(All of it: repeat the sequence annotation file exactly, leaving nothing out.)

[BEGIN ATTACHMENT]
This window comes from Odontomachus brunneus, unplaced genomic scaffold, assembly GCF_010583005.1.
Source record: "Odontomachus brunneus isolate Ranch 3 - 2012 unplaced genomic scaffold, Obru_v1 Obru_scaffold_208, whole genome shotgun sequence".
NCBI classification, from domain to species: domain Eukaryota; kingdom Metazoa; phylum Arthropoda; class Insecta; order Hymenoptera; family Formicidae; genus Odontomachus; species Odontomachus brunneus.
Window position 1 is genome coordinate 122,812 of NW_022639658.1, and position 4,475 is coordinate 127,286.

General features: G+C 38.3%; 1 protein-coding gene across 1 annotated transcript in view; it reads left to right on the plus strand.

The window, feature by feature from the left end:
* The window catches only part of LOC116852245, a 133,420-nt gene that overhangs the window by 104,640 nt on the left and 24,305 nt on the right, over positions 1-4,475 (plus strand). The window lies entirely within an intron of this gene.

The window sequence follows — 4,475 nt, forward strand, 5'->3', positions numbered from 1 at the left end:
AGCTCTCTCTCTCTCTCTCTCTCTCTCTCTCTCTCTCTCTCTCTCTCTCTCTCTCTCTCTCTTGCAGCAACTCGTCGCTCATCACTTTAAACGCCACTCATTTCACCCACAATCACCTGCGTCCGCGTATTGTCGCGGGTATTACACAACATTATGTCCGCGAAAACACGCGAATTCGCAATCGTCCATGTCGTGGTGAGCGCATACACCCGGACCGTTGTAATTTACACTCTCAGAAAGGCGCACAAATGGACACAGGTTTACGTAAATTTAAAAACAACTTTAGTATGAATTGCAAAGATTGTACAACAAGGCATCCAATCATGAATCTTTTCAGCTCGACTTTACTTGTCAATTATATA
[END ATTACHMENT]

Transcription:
This window comes from Odontomachus brunneus, unplaced genomic scaffold, assembly GCF_010583005.1.
Source record: "Odontomachus brunneus isolate Ranch 3 - 2012 unplaced genomic scaffold, Obru_v1 Obru_scaffold_208, whole genome shotgun sequence".
NCBI classification, from domain to species: domain Eukaryota; kingdom Metazoa; phylum Arthropoda; class Insecta; order Hymenoptera; family Formicidae; genus Odontomachus; species Odontomachus brunneus.
Window position 1 is genome coordinate 122,812 of NW_022639658.1, and position 4,475 is coordinate 127,286.

General features: G+C 38.3%; 1 protein-coding gene across 1 annotated transcript in view; it reads left to right on the plus strand.

The window, feature by feature from the left end:
* The window catches only part of LOC116852245, a 133,420-nt gene that overhangs the window by 104,640 nt on the left and 24,305 nt on the right, over positions 1-4,475 (plus strand). The window lies entirely within an intron of this gene.

The window sequence follows — 4,475 nt, forward strand, 5'->3', positions numbered from 1 at the left end:
AGCTCTCTCTCTCTCTCTCTCTCTCTCTCTCTCTCTCTCTCTCTCTCTCTCTCTCTCTCTCTTGCAGCAACTCGTCGCTCATCACTTTAAACGCCACTCATTTCACCCACAATCACCTGCGTCCGCGTATTGTCGCGGGTATTACACAACATTATGTCCGCGAAAACACGCGAATTCGCAATCGTCCATGTCGTGGTGAGCGCATACACCCGGACCGTTGTAATTTACACTCTCAGAAAGGCGCACAAATGGACACAGGTTTACGTAAATTTAAAAACAACTTTAGTATGAATTGCAAAGATTGTACAACAAGGCATCCAATCATGAATCTTTTCAGCTCGACTTTACTTGTCAATTATATA